Preliminary Background: This is a small philosophy essay written for my philosophy class; the question answered is, roughly: Does Goldman’s analysis of knowing provide a persuasive answer to the problem posed by Gettier cases?
In this paper, I shall argue that Goldman does succeed in providing an account of knowledge which avoids the cases posed by Gettier. First, I will outline Gettier cases. Secondly, I will briefly outline Goldman’s causal theory of knowledge. Thirdly, I will hopefully show how Goldman’s epistemology avoids the problems posed by Gettier.
Gettier cases are thought experiments which serve as a counter-example to an account of knowledge having the following structure:
(1) Knowledge =df. Justified True Belief.
From (1), there are three necessary conditions which, when taken conjunctively, constitute knowledge: (i) holding a belief, (ii) that belief’s being true and (iii) that true belief’s being justified. Gettier argues against this (roughly) as follows. Suppose Smith and Jones apply for the same job. Smith has good reason to think that Jones will get the job and that, further, Smith has 10 coins in his pocket. Presupposing this, the logical entailment of his belief that “Smith will get the job and has 10 coins in his pocket” is as follows:
(2) The man who will get the job has 10 coins in his pocket.
But, it turns out that Smith—not Jones—gets the job and, coincidentally, has 10 coins in his pocket. This is a case of Smith’s having a justified, true belief while he could not have been said, says Gettier, to know (2) yet Smith’s belief in (2) met all the criteria posed by (1). Given that Gettier has shown a counter-example to (1), he concludes that (1) is not an adequate account of knowledge.
Goldman proposes a causal theory of knowledge suggesting that:
(3) S knows p iff S is caused to believe p in an appropriate, causally connected way.
For example, suppose that Nietzsche, as he wrote his Genealogy of Morals, formed the belief that he was committing the genetic fallacy. Thereafter, he looked textually into what he wrote and spotted where he committed the fallacy. On the causal theory of knowledge, Nietzsche was caused to believe that he committed the genetic fallacy by looking at what he wrote and being able to find it. The causal connection was between his belief that he committed the fallacy and that fallacy actually being in the material he wrote i.e., in the first few pages. Thus, on the causal theory of knowledge, knowledge amounts to a belief formed appropriately and causally connected to reality.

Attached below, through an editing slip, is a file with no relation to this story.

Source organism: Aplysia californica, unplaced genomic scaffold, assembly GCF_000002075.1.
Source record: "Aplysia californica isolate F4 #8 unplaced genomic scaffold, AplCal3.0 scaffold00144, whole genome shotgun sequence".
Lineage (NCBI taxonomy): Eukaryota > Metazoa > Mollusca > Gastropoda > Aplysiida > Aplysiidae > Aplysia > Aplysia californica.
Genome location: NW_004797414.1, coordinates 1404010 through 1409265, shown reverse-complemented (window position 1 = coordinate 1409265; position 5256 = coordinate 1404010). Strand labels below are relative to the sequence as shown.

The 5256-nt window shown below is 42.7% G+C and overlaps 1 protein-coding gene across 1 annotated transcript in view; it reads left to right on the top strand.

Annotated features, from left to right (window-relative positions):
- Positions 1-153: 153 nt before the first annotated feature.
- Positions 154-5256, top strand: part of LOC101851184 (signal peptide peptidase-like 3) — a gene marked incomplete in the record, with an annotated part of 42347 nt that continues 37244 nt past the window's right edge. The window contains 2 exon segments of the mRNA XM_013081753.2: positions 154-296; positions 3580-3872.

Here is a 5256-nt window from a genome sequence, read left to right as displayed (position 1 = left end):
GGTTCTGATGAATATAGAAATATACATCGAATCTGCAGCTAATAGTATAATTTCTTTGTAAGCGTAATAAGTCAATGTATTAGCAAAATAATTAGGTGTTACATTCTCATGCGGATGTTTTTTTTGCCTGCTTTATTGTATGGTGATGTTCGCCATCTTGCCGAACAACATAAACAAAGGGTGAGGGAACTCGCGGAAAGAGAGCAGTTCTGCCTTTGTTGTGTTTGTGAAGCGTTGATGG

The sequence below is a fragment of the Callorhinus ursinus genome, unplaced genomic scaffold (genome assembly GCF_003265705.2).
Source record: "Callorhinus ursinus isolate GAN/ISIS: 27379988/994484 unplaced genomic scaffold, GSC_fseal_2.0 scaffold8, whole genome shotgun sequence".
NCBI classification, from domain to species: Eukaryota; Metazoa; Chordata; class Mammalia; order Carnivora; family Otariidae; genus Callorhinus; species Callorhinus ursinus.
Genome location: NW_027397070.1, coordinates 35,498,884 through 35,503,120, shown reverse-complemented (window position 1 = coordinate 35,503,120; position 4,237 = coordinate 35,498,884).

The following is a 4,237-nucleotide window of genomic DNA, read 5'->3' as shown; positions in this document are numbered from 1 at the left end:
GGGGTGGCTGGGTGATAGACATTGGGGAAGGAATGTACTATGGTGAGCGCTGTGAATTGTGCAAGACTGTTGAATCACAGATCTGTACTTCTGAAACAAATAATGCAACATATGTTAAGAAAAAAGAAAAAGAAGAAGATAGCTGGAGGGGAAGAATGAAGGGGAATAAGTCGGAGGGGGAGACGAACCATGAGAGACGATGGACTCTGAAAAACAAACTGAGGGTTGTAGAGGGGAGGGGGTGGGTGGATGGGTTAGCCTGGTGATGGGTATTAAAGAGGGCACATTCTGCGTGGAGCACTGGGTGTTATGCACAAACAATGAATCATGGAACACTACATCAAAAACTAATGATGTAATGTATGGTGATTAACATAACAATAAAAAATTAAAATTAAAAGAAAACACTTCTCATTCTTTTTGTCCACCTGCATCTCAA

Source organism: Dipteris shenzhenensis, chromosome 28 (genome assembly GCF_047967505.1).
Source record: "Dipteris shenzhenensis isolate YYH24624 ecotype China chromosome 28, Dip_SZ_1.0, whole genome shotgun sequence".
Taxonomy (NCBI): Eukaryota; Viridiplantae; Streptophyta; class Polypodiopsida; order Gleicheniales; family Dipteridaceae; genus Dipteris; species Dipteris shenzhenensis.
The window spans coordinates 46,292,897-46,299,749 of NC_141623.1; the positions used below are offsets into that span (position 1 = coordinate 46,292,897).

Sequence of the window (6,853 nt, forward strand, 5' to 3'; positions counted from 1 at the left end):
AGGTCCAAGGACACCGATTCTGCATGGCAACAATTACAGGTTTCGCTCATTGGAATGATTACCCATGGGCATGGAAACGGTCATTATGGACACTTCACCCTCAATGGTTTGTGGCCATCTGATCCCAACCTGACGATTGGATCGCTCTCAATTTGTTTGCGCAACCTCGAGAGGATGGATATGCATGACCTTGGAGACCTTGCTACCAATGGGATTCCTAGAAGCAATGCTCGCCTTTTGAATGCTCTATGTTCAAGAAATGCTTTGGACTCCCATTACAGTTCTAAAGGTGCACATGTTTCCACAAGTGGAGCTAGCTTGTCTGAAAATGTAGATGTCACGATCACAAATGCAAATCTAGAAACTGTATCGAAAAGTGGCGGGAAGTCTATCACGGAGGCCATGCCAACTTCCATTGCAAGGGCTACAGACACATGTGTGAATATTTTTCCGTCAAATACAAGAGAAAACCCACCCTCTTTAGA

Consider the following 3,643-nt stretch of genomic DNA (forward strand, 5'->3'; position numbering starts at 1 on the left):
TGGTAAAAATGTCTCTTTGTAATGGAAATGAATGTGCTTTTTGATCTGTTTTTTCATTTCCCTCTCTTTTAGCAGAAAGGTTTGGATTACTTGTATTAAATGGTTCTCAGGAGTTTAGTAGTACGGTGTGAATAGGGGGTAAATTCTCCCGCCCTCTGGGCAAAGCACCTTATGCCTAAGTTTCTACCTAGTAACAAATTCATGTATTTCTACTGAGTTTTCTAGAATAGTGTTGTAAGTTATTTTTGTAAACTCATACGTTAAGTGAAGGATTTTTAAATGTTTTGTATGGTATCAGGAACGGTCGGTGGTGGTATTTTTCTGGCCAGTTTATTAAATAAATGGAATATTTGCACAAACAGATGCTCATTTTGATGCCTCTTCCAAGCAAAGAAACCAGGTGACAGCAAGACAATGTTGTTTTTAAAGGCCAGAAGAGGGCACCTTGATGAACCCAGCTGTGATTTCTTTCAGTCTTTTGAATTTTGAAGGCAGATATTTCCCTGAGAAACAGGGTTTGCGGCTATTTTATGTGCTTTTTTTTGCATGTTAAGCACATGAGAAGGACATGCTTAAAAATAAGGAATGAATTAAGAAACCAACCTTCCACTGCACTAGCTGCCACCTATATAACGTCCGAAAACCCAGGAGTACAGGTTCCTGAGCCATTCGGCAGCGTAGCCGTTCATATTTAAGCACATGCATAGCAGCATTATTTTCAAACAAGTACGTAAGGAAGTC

The question becomes: Does Gettier cases also pose a problem for the causal theory of knowledge? I suggest that it does not. Take the Nietzsche example but instead suppose that instead of being able to find the textual location of the genetic fallacy, Nietzsche instead cannot find it. But, in being Nietzsche, he stops caring about the fallacy and publishes the Genealogy of Morals anyways. Then, after a couple months, Nietzsche begins to receive letters from prominent professors and scholars all around Germany saying that he is committing the genetic fallacy in his book. Nietzsche, puzzled by this, writes back to the respective people and asks “where did I commit the genetic fallacy?” Much to Nietzsche’s distress, though, no letter gets returned to him; instead he continues to receive letters until he gets over 1000 letters all of which are in agreement that he has committed the fallacy. Nietzsche concludes, then, that he has committed the genetic fallacy (and his belief is true (since he did commit it) and also justified (over 1000 people all agree that he did)). Little does Nietzsche know, however, that the letters were not about the Genealogy of Morals, but his earlier book Beyond Good and Evil! Hence, Nietzsche’s belief that he committed the genetic fallacy was true and justified but he cannot be said to know that he committed the genetic fallacy since his justified true belief was about the Genealogy of Morals not Beyond Good and Evil.
However, on the causal theory of knowledge Nietzsche’s belief that he committed the fallacy was not justified since there was no appropriate causal connection between the belief he held and the state of affairs in reality (i.e., there being a genetic fallacy in the Genealogy of Morals) and so Nietzsche did not know that he committed the genetic fallacy. In other words, Nietzsche was not caused to believe “that he had committed the genetic fallacy” appropriately since the causal connection was not directed at the Genealogy of Morals but at another book—Beyond Good and Evil. Consequently, while Gettier can charge (1) with exemplifying examples where the criteria for knowledge is met but not constitutive of knowledge, the causal theory of knowledge prevents those problems since the causal connection must be appropriate, that is, the causal connection must connect the belief with the state of affairs in reality. 
I hope I have shown that the causal theory of knowledge avoids Gettier problems.
 A classmate has a relatively similar argument to mine that she has informally notified me of (and so I am indebted to her here).
 I suppose as a celebratory post, I am posting my first ever university paper graded at 90%.